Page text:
Amazing Service Rule #2
Acknowledge your customer’s presence
This seems too basic to even mention. What breathing is to living,
this rule is to working with customers. So, why even have a rule that
deals with it?
Because, as basic and fundamental as this idea is, it still gets
forgotten on a regular basis. Every day customers are made “invisible”
by employees who are there to serve them. But rather than serving
them, they ignore them. They act as if the customers don’t exist. Or
maybe it’s wishful thinking. Either way, the problem is rampant and
it’s dangerous to any organization.
Remember, 68% of customers leave because of the service they
receive. If a customer is ignored, how might they rate their service?
(Bad is my prediction.)Customers who are
ignored are one step away from being former customers, and unhappy ones
at that. They will gladly tell anyone who seems even remotely
interested why they left your business. “The employees acted like I
was not even there” is what they will say.
But there is good news.
Because the cause of invisible customers is also the cure.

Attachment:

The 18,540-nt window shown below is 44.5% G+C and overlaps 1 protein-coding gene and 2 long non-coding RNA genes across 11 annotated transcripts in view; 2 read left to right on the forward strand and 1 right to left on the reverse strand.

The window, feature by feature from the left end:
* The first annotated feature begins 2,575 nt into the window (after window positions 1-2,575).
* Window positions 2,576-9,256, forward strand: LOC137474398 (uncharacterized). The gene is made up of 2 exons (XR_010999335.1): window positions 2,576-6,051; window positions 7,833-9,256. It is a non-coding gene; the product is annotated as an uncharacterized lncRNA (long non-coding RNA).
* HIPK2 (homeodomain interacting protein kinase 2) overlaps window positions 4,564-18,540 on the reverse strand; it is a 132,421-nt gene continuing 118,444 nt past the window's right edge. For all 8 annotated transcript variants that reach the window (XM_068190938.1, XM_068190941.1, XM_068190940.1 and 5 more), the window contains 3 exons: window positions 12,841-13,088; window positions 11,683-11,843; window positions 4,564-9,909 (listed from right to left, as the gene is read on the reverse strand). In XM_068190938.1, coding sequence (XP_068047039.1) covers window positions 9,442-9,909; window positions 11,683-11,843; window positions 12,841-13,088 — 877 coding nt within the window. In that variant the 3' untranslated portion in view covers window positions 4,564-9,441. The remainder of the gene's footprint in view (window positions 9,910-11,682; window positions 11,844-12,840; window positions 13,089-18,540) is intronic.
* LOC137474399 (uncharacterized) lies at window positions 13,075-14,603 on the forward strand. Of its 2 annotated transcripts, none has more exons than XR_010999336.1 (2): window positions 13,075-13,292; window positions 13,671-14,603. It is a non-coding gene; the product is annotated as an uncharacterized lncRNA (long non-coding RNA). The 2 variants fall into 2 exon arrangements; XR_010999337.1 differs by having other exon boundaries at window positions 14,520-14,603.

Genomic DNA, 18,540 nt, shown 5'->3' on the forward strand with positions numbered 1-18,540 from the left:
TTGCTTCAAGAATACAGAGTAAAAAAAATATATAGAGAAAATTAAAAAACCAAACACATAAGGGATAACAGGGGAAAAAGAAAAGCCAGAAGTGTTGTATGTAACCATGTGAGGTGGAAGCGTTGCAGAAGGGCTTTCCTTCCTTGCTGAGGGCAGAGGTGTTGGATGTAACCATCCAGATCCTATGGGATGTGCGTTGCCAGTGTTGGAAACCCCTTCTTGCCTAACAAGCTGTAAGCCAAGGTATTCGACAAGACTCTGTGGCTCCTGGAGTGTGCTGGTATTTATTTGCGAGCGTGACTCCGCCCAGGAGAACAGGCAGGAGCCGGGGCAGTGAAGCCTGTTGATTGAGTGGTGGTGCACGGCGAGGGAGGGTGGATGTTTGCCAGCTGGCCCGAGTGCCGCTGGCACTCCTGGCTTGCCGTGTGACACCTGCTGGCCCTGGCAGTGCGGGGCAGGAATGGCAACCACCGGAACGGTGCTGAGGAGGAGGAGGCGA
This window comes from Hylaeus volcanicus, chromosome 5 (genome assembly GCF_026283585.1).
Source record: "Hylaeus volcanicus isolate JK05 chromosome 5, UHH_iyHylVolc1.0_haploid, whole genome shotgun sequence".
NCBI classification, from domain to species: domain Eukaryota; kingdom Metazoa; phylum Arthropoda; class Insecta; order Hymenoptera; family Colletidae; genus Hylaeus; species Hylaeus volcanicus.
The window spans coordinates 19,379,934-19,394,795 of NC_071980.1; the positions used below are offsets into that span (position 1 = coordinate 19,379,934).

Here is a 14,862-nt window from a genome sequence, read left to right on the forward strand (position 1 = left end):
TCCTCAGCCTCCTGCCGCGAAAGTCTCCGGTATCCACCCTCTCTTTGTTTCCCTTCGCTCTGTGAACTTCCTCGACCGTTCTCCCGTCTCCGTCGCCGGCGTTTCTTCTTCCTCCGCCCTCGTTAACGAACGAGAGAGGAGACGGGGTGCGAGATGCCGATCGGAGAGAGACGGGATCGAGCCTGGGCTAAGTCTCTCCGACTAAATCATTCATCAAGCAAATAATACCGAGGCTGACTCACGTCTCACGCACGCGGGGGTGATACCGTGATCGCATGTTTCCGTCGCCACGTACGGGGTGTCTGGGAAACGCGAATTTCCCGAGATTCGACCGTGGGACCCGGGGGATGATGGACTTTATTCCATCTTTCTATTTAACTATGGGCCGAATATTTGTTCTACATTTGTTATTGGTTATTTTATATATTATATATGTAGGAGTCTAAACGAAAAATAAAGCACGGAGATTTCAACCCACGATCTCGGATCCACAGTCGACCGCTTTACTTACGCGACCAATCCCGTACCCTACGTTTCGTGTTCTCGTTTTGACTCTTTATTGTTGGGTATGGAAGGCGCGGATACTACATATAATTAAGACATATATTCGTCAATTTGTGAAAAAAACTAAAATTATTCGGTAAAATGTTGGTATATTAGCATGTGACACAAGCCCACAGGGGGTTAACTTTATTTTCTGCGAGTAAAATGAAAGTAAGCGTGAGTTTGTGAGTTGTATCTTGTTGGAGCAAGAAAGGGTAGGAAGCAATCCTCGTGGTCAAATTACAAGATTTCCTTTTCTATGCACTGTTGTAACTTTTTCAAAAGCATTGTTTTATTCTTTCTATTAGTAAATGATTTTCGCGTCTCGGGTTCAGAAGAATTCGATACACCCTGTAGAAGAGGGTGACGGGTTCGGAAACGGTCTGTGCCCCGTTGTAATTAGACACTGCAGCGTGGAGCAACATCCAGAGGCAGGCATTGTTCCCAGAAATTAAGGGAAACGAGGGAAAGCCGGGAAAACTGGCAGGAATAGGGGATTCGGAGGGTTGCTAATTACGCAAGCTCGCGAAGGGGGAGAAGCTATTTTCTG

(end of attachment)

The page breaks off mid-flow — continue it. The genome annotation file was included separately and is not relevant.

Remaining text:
Customers become invisible because employees make them invisible. It
is a conscious choice by the employees to ignore customers. That is
the ONLY way customers can be invisible.
So, the solution is just as simple: Stop ignoring customers.
As an owner or manager, you need to understand what would make an
employee ignore their customers. There are many reasons. Bad
attitude, too “busy”, misunderstanding priorities, etc. You need to
make it clear (with your policies and your own behavior) what the
“Customers come first” should be burned into everyone’s brain.
The best way to honor this rule and avoid invisible customers is to
make it a point to acknowledge every customer immediately. The second
you see a customer, greet them and make eye contact. They need to know
you know they are there. Even if you can’t help them at that moment,
it’s critical to acknowledge them. Never wait to greet a customer.
Make it a habit of greeting them right away.
As a manager or supervisor, take note of when your employees do this
and affirm it. Also, encourage employees to do the same for each other.
Positive reinforcement may be an old concept but it’s still effective.
On the phone you can acknowledge them by answering their call right
away and by not letting them sit on hold for too long. The longer a
customer has to wait and wonder when someone will help them, the more
likely they are to go elsewhere.
We are entering a period in our economy where perhaps only the best
will survive. There will be much less room for mistakes because
customers have many more choices. It’s never been more dangerous to
deliver bad customer service.